The day before yesterday, my 14-year old son, Keenan, and I loaded up with provisions, strapped our supplies across our backs and set off into the wilderness. With no idea as to what lay before us we trampled on ahead fearlessly. No matter what dangers we might meet, we were up to the challenge. Would it be bears? Lions? Tigers? No, something much more fierce was about: the children’s bedrooms.
The infamous dejunking-before-moving days are upon us. The time in which we weed, toss and, sometimes, keep those things that have tried their best to dominate and control our lives.
I’m really not a “things” person and dejunking is rather too much fun for me (at least according to my family). I’ll toss now and ask questions never almost any day of the week. Therein, in my children’s eyes, lies the problem: is anything safe in Mama’s hands? They think not.
They’re probably right. I hate the idea of being dominated or controlled by stuff. Not everyone in my family understands my love of tossing and giving away, however. Truth be told, I’m not sure anybody in my family gets as much joy from dejunking as I do. To me, it’s an art to be worked on, developed and mastered. I’m working on my third Ph.D. in Dejunking right now.
Really, truth honestly be told, the children’s rooms aren’t that bad. With me around (and my love of tossing), how could they be? With Keenan and I helping them, they willingly got rid of extra toys and books and enjoyed the fact that some other child might enjoy what they were getting rid of. Things were moving along rather swimmingly until yesterday.
Yesterday we tackled their clothes.
Usually, at the end of one season, we switch out to the new season’s clothes in stages: Stage 1) get out a few pieces of clothing for the new season (knowing that most days are going to continue to be just as they have been); Stage 2) go about 50/50–pack up more, get out more and, Stage 3) completely switch out. This year, due to endless illnesses, we hadn’t been able to go through these stages and their clothes were a mishmash of seasons (as more had been gotten out but more hadn’t been put up). Add that to the fact that their Aunt recently sent several large bags of clothes to them (that they happily incorporated into their clothing supplies) plus a friend sent more items to them (and they did the same) and we were facing a very fierce, very tall and foreboding, Mount Clothing yesterday.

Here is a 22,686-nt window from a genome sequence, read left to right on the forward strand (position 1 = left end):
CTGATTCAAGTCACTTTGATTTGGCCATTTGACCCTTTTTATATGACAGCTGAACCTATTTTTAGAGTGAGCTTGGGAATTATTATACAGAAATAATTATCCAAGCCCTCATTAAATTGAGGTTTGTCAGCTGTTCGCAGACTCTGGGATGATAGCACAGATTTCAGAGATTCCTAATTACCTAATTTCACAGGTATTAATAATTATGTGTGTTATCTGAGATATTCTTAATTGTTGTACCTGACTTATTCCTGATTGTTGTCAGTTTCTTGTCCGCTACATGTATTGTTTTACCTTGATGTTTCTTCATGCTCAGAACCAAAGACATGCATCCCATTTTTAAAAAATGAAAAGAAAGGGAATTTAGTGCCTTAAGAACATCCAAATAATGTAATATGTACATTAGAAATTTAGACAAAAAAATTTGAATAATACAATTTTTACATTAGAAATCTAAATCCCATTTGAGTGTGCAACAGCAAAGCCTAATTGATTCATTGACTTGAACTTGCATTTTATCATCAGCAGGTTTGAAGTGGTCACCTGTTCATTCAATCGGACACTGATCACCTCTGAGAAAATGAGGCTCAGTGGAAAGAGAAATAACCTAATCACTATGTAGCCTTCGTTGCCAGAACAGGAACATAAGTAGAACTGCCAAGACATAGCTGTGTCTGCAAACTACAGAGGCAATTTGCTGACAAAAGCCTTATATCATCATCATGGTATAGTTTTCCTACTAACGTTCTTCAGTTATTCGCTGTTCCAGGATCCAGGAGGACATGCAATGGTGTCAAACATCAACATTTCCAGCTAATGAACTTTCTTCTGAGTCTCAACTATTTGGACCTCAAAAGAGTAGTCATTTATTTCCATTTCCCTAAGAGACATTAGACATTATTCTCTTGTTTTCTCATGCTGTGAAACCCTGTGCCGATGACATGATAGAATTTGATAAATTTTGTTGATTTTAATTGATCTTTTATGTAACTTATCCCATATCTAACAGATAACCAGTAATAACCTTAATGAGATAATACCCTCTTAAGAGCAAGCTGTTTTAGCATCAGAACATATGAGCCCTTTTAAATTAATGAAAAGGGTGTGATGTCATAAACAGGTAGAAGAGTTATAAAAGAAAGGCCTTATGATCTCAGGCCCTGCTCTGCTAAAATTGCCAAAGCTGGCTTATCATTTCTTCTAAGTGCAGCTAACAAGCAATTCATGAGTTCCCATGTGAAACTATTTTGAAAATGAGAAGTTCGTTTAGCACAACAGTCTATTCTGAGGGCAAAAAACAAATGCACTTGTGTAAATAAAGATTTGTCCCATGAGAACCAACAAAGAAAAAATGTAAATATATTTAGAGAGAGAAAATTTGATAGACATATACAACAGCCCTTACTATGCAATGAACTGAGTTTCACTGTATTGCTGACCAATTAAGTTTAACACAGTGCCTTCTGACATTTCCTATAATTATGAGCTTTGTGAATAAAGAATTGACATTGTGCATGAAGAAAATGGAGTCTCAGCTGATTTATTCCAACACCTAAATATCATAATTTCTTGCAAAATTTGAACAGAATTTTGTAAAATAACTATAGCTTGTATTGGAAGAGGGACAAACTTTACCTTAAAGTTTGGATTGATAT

We were brave though, my son and I. We sat in the middle of the clothes we had gathered and, after we quit crying (almost just kidding), we tackled them. When we headed in there, I had been willing to give the clothes 30 minutes of effort; after being in there for a bit, I saw it would take a while longer: an hour, I thought. Three hours later we emerged.
Now, mind you, these are clothes for not one child but for four children (two girls, two boys…ages 5 to 12). Having this many clothes to sort through and figure out what to pack up, what to give away, what to keep out and what to throw away is not normal for us. I guess that’s why it was so overwhelming. Practical minded me doesn’t believe that my children need mounds of clothes they will never wear; yesterday practical minded me got blind-sided by Mount Clothing and what happens when illness combines with folks generosity. Some serious shoveling went on, I tell you. At least the thrift store will be happy.
My little ones are happy, too. Now they can find their favorite Mickey Mouse shirt or pretty blouse.
Today it’s back into the fray. Once again Keenan-the-brave and I, his adoring and practical-minded de-junker Mom, head back into the children’s rooms to find any thing we might have missed and, if nothing, we’ll move on to the den closet. It’s gonna be fun, I gotta tell ya.
God is good in offering us this chance to down-size and to do it to His glory: by going through all of our stuff we get to see, once again, just how much He has blessed us with the things that make life a little bit easier (though we do not have everything we want or even need, we have far more than we deserve), we get to share with others (as others have shared with us–always a great feeling) and, as a wonderful benefit, it will making packing much, much easier.
I’ll be running on now. It’s time to change into my secret (or maybe not-so-secret) identity–The Happy De-junker–and wreck friendly havoc on our stuff once again.
Until later, remember to praise God in, and for, everything: even when you cannot see.